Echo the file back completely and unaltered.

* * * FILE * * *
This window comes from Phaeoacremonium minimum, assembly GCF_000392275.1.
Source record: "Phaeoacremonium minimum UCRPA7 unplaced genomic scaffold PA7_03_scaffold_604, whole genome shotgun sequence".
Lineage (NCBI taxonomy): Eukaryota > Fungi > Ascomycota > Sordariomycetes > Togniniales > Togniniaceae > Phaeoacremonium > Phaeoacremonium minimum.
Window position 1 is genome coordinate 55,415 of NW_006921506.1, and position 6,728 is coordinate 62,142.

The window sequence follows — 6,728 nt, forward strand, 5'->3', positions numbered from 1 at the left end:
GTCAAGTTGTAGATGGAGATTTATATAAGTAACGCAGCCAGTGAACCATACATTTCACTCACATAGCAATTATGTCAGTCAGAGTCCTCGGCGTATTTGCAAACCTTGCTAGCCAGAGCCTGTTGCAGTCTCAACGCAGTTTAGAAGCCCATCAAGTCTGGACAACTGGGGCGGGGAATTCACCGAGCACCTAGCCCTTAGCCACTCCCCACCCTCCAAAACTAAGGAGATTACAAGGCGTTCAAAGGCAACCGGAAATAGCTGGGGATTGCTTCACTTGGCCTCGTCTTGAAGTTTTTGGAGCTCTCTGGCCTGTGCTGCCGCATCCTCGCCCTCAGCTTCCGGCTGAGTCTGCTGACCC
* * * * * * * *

This window comes from Phaeoacremonium minimum, assembly GCF_000392275.1.
Source record: "Phaeoacremonium minimum UCRPA7 unplaced genomic scaffold PA7_03_scaffold_604, whole genome shotgun sequence".
Lineage (NCBI taxonomy): Eukaryota > Fungi > Ascomycota > Sordariomycetes > Togniniales > Togniniaceae > Phaeoacremonium > Phaeoacremonium minimum.
Window position 1 is genome coordinate 55,415 of NW_006921506.1, and position 6,728 is coordinate 62,142.

The window sequence follows — 6,728 nt, forward strand, 5'->3', positions numbered from 1 at the left end:
GTCAAGTTGTAGATGGAGATTTATATAAGTAACGCAGCCAGTGAACCATACATTTCACTCACATAGCAATTATGTCAGTCAGAGTCCTCGGCGTATTTGCAAACCTTGCTAGCCAGAGCCTGTTGCAGTCTCAACGCAGTTTAGAAGCCCATCAAGTCTGGACAACTGGGGCGGGGAATTCACCGAGCACCTAGCCCTTAGCCACTCCCCACCCTCCAAAACTAAGGAGATTACAAGGCGTTCAAAGGCAACCGGAAATAGCTGGGGATTGCTTCACTTGGCCTCGTCTTGAAGTTTTTGGAGCTCTCTGGCCTGTGCTGCCGCATCCTCGCCCTCAGCTTCCGGCTGAGTCTGCTGACCC